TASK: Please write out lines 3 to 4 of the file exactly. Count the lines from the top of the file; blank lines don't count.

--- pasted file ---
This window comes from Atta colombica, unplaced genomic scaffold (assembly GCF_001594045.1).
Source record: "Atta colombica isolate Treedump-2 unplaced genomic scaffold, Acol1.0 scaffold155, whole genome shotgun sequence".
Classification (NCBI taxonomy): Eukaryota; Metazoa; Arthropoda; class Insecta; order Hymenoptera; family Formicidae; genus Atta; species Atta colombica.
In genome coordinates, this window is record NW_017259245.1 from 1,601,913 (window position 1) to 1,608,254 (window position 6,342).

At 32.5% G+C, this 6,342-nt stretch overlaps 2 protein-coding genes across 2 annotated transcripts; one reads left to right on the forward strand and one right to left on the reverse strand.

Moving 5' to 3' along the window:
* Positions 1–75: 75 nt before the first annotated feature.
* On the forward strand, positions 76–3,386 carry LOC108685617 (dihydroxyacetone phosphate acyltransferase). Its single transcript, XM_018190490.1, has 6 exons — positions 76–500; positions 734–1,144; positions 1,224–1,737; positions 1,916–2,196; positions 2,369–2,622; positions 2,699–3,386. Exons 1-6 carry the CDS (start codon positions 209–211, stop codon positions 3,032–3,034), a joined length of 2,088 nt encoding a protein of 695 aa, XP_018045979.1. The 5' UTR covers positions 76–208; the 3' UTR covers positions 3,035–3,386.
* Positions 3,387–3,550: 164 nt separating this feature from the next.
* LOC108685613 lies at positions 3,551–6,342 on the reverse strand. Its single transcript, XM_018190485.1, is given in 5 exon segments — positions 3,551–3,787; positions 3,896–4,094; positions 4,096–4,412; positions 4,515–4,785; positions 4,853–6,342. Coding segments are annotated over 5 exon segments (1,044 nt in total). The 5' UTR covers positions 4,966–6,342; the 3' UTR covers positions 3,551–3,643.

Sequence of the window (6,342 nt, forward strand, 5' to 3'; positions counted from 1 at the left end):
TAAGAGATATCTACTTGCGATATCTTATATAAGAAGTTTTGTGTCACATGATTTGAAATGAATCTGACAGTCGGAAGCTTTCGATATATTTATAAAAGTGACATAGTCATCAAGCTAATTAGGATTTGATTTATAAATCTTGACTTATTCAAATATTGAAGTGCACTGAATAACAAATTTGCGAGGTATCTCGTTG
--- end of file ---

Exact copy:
Classification (NCBI taxonomy): Eukaryota; Metazoa; Arthropoda; class Insecta; order Hymenoptera; family Formicidae; genus Atta; species Atta colombica.
In genome coordinates, this window is record NW_017259245.1 from 1,601,913 (window position 1) to 1,608,254 (window position 6,342).